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Dounray dilemma of sunken atomic junkyard

A deep hole on a remote Scottish cliff top is one of Britain's two most awkward and dangerous radioactive sites. Yesterday its owners, the UK Atomic Energy Authority (UKAEA), announced three more research contracts into how the Dounreay waste shaft can be made permanently safe.

It has promised to present firm proposals to ministers by the end of this year. One option is to freeze the 200ft depth of the water-filled, vertical shaft. But, whatever solution is embraced, the highest priorities will be to eliminate the risk of a chemical explosion or a ``criticality'' - a runaway nuclear chain-reaction.

For 20 years, starting in 1957, radioactive waste from Dounreay, on the northernmost coastline of mainline Britain, was dropped into the shaft; a volume equivalent to a medium-sized house took the plunge. It has left Dounreay under a pall of intense criticism and would never be contemplated today.

In 1977, a hydrogen explosion blew the concrete lid off the shaft, scattering small quantities of radioactive material. Dumping ceased and ever since the shaft has been monitored for any build-up of explosive gas. Were that to happen, nitrogen would be pumped in to prevent a blast.

But this is not a permanent solution; for the next few tens of thousands of years, any escape of waste from the shaft would be highly dangerous. Unless a breakwater is built, and that too is under consideration, the sea will breach the shaft in about 200 years. Only UKAEA's sealed-off Number One pile at Windscale, Cumbria, site of the 1957 reactor fire which was Britain's worst nuclear accident, presents greater clean-up difficulties.

The UKAEA Dounreay director, Roy Nelson, said: ``Clearly, the shaft is the most challenging task we face here.'' A solution will cost hundreds of millions of pounds. Dounreay, 20 miles from John O'Groats, was where Britain spent 40 years trying to perfect the fast-breeder reactor, which turns uranium into plutonium - ``breeding'' its own fuel.

Three reactors were built and all have shut. The programme was killed because of costs, but the site will employ hundreds of people and absorb billions of pounds into the next century. The 15ft-diameter shaft was used to haul away rock carved out when a tunnel was bored out to sea, taking Dounreay's liquid low-level radioactive waste 600 yards offshore.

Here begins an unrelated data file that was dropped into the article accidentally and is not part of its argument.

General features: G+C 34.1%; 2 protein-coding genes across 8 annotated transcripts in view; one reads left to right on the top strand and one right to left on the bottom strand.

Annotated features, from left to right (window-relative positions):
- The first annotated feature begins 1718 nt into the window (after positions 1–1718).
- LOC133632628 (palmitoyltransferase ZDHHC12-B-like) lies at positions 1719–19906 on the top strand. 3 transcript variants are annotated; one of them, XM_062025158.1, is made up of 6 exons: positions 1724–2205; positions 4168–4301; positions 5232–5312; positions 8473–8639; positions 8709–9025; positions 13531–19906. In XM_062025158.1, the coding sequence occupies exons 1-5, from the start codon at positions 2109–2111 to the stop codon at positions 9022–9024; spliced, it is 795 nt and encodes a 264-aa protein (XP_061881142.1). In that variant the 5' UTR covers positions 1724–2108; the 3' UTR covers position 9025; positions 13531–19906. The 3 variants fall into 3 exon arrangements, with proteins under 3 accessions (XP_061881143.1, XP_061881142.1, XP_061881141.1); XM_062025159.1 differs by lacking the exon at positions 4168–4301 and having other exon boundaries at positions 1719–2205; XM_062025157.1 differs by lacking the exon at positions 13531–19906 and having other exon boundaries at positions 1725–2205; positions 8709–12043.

In the 1950s, permission was obtained to use the shaft as a dump for low and intermediate-level radioactive waste. A concrete plug was placed at the bottom to seal the shaft from the tunnel and the sea. Some 10,000 items were taken there in flasks from plants and laboratories around Dounreay. These would open and the waste plunge into the fresh water which had seeped in. UKAEA has been combing old logbooks to find out what was dumped and has interviewed retired Dounreay workers.

Items as big as lathes went down the shaft. So did glove boxes, used to shield workers as they manipulated highly radioactive materials. The 1977 explosion was caused by a mixture of sodium and potassium, the volatile coolant in fast-breeder reactors, inadvertently dumped in the shaft. The mixture reacted with water to produce hydrogen. All that was needed was a spark to ignite it and because sodium burns in air, that was readily available.

It will take thousands of years for radioactivity in the waste to decay to negligible levels. Making it safe in the long term may require pulling it out of the shaft and placing it in a permanent repository. It is too dangerous a task for humans, so remote-controlled arms and grabs combined with closed-circuit television will be used. The worst nightmare is a nuclear chain-reaction beginning in a sludge of uranium and plutonium particles which may build up at the bottom of the shaft.

Doug Graham, a scientist at Dounreay, said such a "criticality" was inconceivable in the undisturbed shaft. But any technique devised for removing the waste would have to provide absolute assurance that no chain-reaction could happen.

While the ultra long-term solution will probably involve emptying the shaft, UKAEA is also considering interim solutions. One option is to pump in refrigerants through bore holes to freeze the water and waste.